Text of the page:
O título da minha comunicação é “Gesture and Colour in Isao Takahata’s Ghibli”.
There is a distinct difference between the films made by Isao Takahata and Hayao Miyazaki, the two founding fathers of Studio Ghibli. Looking at the surface of Takahata’s animation style we notice how rarefied his gesture is compared to Miyazaki’s drawings, which are much more lineate and vividly colourful. Takahata works in a very different “economy of style”. He is the one to sustain that “when you’re drawing fast there’s passion. With a carefully finished product that passion gets lost”. Takahata is interested in speed, but he takes much more time finishing a picture than Miyazaki – for instance, he took fourteen years to complete his latest film “The Tale of Princess Kaguya” (2013).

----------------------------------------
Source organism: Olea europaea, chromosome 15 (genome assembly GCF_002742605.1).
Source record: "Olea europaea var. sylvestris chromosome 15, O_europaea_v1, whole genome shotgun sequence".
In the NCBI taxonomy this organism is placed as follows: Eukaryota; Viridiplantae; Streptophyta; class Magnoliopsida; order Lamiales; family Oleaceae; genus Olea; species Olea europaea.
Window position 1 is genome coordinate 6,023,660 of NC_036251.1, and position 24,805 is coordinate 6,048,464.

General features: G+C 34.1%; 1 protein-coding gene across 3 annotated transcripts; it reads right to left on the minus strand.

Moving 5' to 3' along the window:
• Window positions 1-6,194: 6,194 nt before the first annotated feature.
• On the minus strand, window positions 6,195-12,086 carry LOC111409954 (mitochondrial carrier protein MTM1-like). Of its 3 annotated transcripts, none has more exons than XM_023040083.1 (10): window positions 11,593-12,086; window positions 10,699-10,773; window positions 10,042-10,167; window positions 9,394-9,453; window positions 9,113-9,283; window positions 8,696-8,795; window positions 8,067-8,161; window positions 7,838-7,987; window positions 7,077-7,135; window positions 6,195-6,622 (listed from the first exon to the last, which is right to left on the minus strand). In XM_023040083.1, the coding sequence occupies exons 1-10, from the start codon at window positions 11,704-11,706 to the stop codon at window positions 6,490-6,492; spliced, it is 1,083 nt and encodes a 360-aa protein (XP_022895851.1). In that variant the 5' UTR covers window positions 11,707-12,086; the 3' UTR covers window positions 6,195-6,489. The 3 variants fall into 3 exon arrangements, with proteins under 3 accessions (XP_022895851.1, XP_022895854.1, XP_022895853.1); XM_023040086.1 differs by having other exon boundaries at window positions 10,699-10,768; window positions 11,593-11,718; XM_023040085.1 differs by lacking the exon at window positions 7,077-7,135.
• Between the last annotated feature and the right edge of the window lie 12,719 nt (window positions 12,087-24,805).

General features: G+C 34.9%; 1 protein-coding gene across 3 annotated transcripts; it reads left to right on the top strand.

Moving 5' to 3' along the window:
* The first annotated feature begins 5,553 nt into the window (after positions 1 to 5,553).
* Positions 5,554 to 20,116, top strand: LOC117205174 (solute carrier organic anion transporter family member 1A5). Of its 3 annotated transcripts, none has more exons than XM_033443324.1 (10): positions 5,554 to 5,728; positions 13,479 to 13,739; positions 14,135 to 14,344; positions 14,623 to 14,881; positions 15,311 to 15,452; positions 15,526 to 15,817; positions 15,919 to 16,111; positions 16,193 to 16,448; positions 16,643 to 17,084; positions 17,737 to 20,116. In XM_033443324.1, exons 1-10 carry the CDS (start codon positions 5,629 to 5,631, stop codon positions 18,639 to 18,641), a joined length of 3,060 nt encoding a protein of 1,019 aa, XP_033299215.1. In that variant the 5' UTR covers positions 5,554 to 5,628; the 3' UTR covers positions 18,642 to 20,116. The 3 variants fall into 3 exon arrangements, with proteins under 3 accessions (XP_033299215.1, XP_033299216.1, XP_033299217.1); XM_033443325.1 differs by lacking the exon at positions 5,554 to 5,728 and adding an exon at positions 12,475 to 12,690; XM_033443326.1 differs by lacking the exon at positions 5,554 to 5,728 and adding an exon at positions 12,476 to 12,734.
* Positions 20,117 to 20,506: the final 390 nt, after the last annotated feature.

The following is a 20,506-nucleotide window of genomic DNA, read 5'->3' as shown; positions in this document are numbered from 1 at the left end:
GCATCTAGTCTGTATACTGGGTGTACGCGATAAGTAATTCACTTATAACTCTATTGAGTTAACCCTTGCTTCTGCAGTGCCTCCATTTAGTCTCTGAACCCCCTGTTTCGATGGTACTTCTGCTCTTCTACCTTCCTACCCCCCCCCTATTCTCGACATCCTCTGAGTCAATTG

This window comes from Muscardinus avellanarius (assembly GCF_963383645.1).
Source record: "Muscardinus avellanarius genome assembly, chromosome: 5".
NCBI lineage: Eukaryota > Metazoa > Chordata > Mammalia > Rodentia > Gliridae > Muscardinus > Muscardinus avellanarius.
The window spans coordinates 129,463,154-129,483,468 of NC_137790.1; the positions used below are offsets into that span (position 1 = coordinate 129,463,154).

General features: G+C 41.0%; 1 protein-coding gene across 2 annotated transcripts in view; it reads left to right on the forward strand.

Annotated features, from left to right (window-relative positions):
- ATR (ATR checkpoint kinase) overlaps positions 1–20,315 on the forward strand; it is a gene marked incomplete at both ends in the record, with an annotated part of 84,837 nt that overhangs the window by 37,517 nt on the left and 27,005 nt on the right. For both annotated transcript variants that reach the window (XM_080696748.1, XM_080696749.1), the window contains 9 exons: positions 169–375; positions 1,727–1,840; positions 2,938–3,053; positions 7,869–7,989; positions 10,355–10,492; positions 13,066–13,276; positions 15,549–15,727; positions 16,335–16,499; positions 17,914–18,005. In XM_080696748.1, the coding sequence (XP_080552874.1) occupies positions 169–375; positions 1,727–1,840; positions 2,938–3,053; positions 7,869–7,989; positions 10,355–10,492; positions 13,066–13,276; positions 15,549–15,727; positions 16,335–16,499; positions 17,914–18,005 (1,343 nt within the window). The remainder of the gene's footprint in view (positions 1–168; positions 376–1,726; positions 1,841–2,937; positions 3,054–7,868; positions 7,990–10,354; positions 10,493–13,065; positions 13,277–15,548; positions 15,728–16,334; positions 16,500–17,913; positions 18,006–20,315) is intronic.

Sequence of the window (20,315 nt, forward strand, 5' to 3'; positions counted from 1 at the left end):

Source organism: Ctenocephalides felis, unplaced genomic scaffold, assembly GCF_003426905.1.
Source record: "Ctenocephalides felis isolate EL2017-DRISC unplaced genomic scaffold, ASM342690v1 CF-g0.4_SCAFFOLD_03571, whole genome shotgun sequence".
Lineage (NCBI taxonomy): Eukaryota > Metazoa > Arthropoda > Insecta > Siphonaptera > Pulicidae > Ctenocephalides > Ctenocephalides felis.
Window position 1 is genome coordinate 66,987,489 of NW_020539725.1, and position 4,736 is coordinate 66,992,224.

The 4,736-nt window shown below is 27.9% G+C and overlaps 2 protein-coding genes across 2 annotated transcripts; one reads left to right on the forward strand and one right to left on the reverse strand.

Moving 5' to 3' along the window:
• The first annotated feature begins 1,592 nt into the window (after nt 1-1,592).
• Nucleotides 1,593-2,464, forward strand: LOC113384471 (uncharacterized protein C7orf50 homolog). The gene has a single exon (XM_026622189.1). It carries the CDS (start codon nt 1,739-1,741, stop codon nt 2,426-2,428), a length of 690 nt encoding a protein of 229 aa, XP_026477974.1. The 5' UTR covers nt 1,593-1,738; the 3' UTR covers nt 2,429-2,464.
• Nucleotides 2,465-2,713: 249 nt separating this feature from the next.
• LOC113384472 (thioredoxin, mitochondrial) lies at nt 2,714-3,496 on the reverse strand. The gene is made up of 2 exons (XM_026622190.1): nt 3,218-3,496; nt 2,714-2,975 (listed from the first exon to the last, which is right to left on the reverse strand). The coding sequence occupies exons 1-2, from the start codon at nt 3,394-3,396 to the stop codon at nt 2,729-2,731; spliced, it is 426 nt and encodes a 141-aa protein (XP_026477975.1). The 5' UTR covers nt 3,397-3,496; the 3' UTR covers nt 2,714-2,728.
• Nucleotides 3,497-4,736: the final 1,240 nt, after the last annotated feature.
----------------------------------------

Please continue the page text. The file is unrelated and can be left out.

Since “Only Yesterday” (1991), he is enticed by the so-called negative space (Manny Farber) or, as the Japanese called it, “ma”, perfecting a kind of “zero degree” style (Roland Barthes) of animation. His films seem to erupt from white, a colour that represents light (Goethe), but that also conveys the anguish of emptiness. He draws or “adds up” over the “espace anéanti” (Roger Munier): “Le néant n’est que l’excès du réel. Le réel incandescent, brûlant de sa propre réalité, la consumant.” The prevalence of white doesn’t mean that his films are deprived of full-blown and even earthly characters. Quite the opposite: in Takahata’s sublime aesthetics reality glows in so much as fantastic fantasy is put aside.